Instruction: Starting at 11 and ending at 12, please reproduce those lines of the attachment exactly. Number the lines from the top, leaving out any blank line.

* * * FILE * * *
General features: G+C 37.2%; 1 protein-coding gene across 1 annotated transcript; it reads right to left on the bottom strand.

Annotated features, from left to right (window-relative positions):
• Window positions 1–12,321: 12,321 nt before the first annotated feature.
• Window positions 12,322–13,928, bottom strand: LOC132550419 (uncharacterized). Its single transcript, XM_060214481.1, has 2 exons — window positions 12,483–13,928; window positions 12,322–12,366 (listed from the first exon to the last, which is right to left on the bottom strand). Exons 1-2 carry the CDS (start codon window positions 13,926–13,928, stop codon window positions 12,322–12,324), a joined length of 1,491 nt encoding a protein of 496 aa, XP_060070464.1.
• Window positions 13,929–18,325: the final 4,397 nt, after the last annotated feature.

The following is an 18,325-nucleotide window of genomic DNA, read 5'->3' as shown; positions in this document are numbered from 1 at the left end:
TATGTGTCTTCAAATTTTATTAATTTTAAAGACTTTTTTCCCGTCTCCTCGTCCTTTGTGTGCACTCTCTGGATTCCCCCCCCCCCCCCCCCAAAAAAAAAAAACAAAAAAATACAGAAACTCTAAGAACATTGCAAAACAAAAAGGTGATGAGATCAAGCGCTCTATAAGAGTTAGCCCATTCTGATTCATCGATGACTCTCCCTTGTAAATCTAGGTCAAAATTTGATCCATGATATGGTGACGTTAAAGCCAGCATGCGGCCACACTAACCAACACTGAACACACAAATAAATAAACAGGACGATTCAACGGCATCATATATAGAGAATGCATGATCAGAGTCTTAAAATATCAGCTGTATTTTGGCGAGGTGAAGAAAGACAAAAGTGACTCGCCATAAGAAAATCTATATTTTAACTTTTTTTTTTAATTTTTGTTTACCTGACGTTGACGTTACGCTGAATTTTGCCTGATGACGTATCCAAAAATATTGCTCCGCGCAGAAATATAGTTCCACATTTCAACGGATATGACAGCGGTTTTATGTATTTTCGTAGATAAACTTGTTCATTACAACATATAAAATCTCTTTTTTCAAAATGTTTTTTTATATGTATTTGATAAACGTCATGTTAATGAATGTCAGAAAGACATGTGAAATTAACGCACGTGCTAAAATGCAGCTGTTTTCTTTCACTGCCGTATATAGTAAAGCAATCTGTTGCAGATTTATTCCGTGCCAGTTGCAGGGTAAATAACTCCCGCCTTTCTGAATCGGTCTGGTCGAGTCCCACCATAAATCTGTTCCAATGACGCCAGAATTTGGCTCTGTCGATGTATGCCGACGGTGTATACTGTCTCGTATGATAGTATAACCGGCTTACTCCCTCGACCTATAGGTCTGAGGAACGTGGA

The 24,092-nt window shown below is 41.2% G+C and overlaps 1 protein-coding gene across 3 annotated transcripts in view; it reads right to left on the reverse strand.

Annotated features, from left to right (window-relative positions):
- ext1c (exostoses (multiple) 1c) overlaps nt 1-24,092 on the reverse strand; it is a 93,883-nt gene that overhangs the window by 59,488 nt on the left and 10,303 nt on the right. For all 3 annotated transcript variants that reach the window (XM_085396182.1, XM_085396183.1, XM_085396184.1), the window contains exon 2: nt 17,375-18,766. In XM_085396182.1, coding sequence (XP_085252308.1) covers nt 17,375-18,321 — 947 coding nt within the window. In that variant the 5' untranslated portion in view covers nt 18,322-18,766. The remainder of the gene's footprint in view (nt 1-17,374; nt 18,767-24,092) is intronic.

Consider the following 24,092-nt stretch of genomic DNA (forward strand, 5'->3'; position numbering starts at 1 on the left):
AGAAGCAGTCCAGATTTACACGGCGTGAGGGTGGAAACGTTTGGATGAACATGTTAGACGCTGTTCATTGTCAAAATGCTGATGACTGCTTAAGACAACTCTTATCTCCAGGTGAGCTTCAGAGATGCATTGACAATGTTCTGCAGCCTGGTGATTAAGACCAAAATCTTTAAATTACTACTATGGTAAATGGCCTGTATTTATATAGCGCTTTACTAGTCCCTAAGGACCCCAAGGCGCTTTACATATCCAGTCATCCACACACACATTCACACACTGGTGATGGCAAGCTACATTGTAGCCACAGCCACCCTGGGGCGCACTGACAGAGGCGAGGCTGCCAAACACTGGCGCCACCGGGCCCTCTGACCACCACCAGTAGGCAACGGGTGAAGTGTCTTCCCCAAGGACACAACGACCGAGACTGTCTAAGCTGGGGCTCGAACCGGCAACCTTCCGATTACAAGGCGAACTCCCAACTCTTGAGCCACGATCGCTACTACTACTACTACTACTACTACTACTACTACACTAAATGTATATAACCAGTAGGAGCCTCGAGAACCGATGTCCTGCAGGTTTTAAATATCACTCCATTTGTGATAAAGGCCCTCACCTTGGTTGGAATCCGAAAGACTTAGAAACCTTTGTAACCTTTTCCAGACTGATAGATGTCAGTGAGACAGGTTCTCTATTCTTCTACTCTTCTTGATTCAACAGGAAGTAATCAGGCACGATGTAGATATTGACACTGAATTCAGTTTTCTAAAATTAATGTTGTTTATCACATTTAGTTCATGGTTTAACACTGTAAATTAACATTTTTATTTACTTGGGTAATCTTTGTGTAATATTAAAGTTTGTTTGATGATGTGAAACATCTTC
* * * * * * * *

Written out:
Consider the following 24,092-nt stretch of genomic DNA (forward strand, 5'->3'; position numbering starts at 1 on the left):
AGAAGCAGTCCAGATTTACACGGCGTGAGGGTGGAAACGTTTGGATGAACATGTTAGACGCTGTTCATTGTCAAAATGCTGATGACTGCTTAAGACAACTCTTATCTCCAGGTGAGCTTCAGAGATGCATTGACAATGTTCTGCAGCCTGGTGATTAAGACCAAAATCTTTAAATTACTACTATGGTAAATGGCCTGTATTTATATAGCGCTTTACTAGTCCCTAAGGACCCCAAGGCGCTTTACATATCCAGTCATCCACACACACATTCACACACTGGTGATGGCAAGCTACATTGTAGCCACAGCCACCCTGGGGCGCACTGACAGAGGCGAGGCTGCCAAACACTGGCGCCACCGGGCCCTCTGACCACCACCAGTAGGCAACGGGTGAAGTGTCTTCCCCAAGGACACAACGACCGAGACTGTCTAAGCTGGGGCTCGAACCGGCAACCTTCCGATTACAAGGCGAACTCCCAACTCTTGAGCCACGATCGCTACTACTACTACTACTACTACTACTACTACTACACTAAATGTATATAACCAGTAGGAGCCTCGAGAACCGATGTCCTGCAGGTTTTAAATATCACTCCATTTGTGATAAAGGCCCTCACCTTGGTTGGAATCCGAAAGACTTAGAAACCTTTGTAACCTTTTCCAGACTGATAGATGTCAGTGAGACAGGTTCTCTATTCTTCTACTCTTCTTGATTCAACAGGAAGTAATCAGGCACGATGTAGATATTGACACTGAATTCAGTTTTCTAAAATTAATGTTGTTTATCACATTTAGTTCATGGTTTAACACTGTAAATTAACATTTTTATTTACTTGGGTAATCTTTGTGTAATATTAAAGTTTGTTTGATGATGTGAAACATCTTC